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- Building Regulation 14
- Glass Manifestations
- Spontaneous Breakage
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Some of our Clients…
The Good... The Bad... The Ugly
Read this fascinating insight into how glass works.
Glass has been used since the days of the Romans to allow natural light into our buildings.
The increasing use of light in architecture and workplace design means that glass has become a major feature of the modern day building. Discover why glass is transparent.
However, glass does create certain problems too...
Heat as well as light enters the building resulting in discomfort of staff and higher air-conditioning costs. Find out more.
Privacy is reduced, which puts your possessions on display.
Glare is uncomfortable for screen users and reduces staff productivity.
And because glass is easily broken it can get ugly...
Glass is easily broken and becomes the weak point in your security. 36% of security breaches is through the glass.
Toughened glass can spontaneously break for no apparent reason. This becomes a danger in tall buildings. Why does toughened glass suddenly break?
During a bomb blast, shards of glass can fly through the air at speeds up to 40 meters per second and become a potentially lethal threat to staff and visitors.
How is Glass Made?
Sand, soda ash and lime are heated up to very high temperatures in a furnace to become a great syrupy mass. When allowed to cool it becomes glass, which retains many of the properties of a liquid.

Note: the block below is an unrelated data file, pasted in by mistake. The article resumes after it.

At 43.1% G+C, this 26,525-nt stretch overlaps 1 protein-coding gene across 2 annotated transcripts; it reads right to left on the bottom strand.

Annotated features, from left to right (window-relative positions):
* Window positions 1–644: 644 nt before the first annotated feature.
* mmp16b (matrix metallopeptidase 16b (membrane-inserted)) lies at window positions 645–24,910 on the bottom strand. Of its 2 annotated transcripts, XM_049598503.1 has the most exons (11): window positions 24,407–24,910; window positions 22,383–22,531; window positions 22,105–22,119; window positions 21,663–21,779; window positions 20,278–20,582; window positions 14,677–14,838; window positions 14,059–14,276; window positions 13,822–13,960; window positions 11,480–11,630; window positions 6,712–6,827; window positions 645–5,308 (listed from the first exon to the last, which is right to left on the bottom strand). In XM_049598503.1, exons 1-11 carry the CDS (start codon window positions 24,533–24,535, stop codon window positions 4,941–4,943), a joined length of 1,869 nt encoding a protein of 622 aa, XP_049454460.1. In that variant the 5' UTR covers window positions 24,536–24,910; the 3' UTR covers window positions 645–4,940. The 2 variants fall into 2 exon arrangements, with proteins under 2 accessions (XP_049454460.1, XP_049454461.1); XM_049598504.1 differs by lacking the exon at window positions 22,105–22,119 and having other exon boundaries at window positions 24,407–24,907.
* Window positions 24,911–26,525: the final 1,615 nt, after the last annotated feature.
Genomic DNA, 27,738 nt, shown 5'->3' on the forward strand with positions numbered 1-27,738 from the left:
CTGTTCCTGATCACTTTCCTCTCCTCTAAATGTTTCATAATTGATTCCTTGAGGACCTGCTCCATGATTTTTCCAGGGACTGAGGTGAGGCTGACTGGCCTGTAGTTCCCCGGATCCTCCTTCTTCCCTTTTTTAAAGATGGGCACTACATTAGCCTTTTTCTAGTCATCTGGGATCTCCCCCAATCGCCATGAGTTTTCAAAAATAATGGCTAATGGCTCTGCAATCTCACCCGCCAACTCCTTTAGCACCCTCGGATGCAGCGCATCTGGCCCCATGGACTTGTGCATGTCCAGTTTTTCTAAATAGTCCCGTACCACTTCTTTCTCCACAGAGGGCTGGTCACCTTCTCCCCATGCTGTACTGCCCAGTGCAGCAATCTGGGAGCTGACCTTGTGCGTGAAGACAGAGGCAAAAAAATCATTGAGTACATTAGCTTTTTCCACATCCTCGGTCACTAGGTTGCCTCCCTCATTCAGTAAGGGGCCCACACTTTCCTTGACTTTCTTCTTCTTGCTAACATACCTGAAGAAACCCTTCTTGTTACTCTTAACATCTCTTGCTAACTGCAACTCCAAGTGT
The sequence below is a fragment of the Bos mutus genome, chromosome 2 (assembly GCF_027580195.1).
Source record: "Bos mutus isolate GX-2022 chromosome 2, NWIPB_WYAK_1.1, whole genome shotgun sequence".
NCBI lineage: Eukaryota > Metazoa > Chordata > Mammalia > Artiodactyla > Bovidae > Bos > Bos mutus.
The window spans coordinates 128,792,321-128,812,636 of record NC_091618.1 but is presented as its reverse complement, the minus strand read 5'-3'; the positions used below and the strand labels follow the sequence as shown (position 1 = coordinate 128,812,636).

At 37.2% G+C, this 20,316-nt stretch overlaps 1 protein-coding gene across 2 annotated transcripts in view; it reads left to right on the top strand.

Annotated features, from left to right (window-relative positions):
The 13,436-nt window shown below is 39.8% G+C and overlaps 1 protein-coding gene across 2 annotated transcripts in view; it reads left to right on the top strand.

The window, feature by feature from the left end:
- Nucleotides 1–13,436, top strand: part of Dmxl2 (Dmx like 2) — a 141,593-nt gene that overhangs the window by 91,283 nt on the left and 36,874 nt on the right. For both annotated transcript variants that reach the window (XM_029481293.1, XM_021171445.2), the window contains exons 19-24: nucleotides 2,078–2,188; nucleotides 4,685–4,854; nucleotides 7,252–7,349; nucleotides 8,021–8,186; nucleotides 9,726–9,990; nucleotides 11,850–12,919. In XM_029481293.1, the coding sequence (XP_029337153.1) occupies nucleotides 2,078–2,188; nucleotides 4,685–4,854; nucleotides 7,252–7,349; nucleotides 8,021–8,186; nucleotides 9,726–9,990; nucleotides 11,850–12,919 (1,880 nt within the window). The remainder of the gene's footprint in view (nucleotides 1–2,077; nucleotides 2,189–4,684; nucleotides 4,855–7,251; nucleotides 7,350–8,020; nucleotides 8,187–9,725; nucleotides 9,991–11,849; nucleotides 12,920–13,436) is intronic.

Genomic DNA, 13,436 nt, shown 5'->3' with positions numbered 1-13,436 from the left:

Why is glass transparent?
The materials used for glass cool and solidify. However, the resulting glass retains a very random molecular structure. The rather random and loosely spaced molecules in glass allow much of the visible and ultra-violet spectrum of light to pass through.
The greater the randomness of the molecular structure, the easier it is for the light to pass through. This is why you can see through most liquids and gases.
In contrast, solids like wood, metal or stone (eg. bricks) have a regular crystalline lattice structure, which makes it very difficult for light to pass through.
Why do glazed buildings become hot?
The Greenhouse Effect
Visible light and ultra violet light pass through the glass. When the light hits an object it is either absorbed, scattered or reflected. The energy from the light is released as heat.
As glass is not a good conductor of heat, the temperature in the room builds.
Window films can be used to reflect light and its associated energy to prevent a build up of heat inside the building.
Why does glass break?
Ahh, this is a controversial one!
Firstly, glass is Brittle.
Glass is brittle because it does not have good large-area orderly crystalline structure. If it did, it would be like sheet metal steel, where it dents and deforms instead of shattering.
When the stress exceeds the strength of the glass it breaks.
Modern buildings tend to use toughened glass, which avoids some of the serious injuries that may occur.
Residential properties and older buildings contribute to serious injuries when glass breaks. Find out more about glass injuries and how they are most commonly sustained.
Secondly, glass breaks due to heat
Applying a temperature change to one side of the glass causes expansion or contraction to occur. Because glass is not a good conductor, the glass does not expand or contract evenly across the pane.
Because glass is brittle, the stress imparted causes it to break, shatter or explode.
It is important to chose the correct window film for glass as some absorb heat. It is important to work with a reputable company... like us :-)
We can help
Call 0845 003 7260 for a no-obligation discussion about your implementation. An expert is available who is there to help you.